Thanksgiving has turkey, Christmas has ham (or perhaps turkey), but for America’s biggest unofficial holiday – Super Bowl Sunday – the food of choice is the chicken wing. According to the National Chicken Council (NCC), Americans will consume more than 1.2 billion wings over Super Bowl weekend. Yes, that’s billion, with a “b.”

And the Super Bowl isn’t the only time Americans devour piles of wings. During 2013 the NCC estimates more than 13.2 billion chicken wings, about three billion pounds, will be marketed as wings, excluding those sold attached to the rest of the chicken.

For Super Bowl XLVII, football fans will pay the highest price ever for their hot wings. With the retail price averaging upwards of $2.50 per pound, wings are the most expensive part of the chicken.

Beef really needs a chicken-wing equivalent.

So how did an item consisting of mostly bone and skin, formerly viewed essentially as a byproduct of the rest of the chicken, become such a hit?

Thinking back to my youth, chicken was available in two forms at grocery stores – whole or cut up. The cut-up package contained all the parts, typically with the wings still attached to the breast sections. Most home cooks weren’t really sure what to do with them. Somewhere around the late 1970s, processors began packaging individual cuts of the chicken, largely because of the growing popularity of chicken breasts as consumers perceived the dry, flavorless white meat as more healthy.

For a time, that trend left wings without a home, but fortuitously for chicken producers and processors, the wing craze was just getting started.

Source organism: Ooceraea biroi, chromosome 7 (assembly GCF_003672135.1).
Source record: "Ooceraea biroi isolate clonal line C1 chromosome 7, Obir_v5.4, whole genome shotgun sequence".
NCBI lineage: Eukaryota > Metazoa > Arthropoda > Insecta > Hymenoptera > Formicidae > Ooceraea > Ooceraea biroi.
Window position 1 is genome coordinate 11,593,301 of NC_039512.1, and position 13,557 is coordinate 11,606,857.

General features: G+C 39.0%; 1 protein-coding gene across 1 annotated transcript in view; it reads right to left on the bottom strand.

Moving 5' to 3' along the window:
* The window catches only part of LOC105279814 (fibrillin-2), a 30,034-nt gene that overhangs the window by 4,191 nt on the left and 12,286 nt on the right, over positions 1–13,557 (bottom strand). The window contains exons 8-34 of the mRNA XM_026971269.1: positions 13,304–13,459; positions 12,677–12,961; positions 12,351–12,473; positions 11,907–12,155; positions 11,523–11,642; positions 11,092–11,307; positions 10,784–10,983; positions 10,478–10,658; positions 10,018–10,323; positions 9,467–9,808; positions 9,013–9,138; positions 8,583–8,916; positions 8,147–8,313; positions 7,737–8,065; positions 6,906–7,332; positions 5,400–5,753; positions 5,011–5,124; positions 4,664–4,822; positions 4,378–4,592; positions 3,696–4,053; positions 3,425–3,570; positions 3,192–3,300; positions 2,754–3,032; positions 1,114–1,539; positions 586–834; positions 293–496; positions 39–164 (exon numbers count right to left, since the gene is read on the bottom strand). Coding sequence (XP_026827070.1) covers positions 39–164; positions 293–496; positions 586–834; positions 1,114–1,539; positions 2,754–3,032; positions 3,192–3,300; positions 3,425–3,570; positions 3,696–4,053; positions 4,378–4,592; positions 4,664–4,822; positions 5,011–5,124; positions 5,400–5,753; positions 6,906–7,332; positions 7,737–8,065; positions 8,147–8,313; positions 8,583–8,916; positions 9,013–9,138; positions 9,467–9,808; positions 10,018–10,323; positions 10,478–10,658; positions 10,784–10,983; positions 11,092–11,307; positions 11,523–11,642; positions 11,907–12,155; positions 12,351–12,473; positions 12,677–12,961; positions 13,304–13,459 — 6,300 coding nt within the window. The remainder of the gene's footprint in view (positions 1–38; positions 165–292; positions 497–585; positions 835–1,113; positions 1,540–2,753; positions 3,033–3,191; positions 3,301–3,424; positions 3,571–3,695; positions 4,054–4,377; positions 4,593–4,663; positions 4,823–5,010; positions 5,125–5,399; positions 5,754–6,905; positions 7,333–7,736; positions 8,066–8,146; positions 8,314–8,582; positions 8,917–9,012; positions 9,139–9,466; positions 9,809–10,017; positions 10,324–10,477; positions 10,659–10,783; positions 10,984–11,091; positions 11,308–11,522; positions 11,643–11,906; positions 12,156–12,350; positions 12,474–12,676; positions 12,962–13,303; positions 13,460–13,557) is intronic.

According to chicken-wing lore, the Buffalo Wing was conceived at the Anchor Bar in Buffalo, New York in 1964. After closing one night, the bar’s co-owner fried up some left-over wings, dunked them in hot sauce and served them to her son and his friends for a late-night snack. They liked the wings so much the Anchor added them to the menu and the concept spread from there. By the early 1990s, major chains such as McDonald’s, KFC and Domino’s Pizza began serving wings, adding to their national popularity. Today, national chains such as Buffalo Wild Wings and Wing Stop have built their entire business around the lowly chicken wing.

The chicken-wing story provides lessons in consumer behavior that could be valuable in marketing future beef products.

  • Consumers are willing to pay more for an item they like, even if its attributes would logically indicate a lower value. Case in point: Chicken drumsticks taste virtually the same as wings and have a greater meat-to-bone ratio, and yet they sell for less than half the price of wings at retail.
  • If consumers like a food item, they’ll gladly throw all their supposed concerns over healthy eating out the window. Traditional Buffalo Wings are deep fried, then soaked in a one-to-one mix of melted margarine and hot sauce, but Americans will eat three billion pounds of them this year.

Beef really needs a chicken-wing equivalent.

The NCBA, Cattlemen’s Beef Board and industry partners have tried over the years to develop beef snack items that could fill the same niche as wings and add value to lower-priced cuts, but have not yet found the winning formula.

I don’t know what the answer will be, but I hope they keep trying. Perhaps something using meat from the short ribs – lower-value cuts that are mostly exported but feature good beef flavor and marbling. Hmm. Thinly sliced short-rib meat, well seasoned and grilled on a small kabob. I’m getting hungry.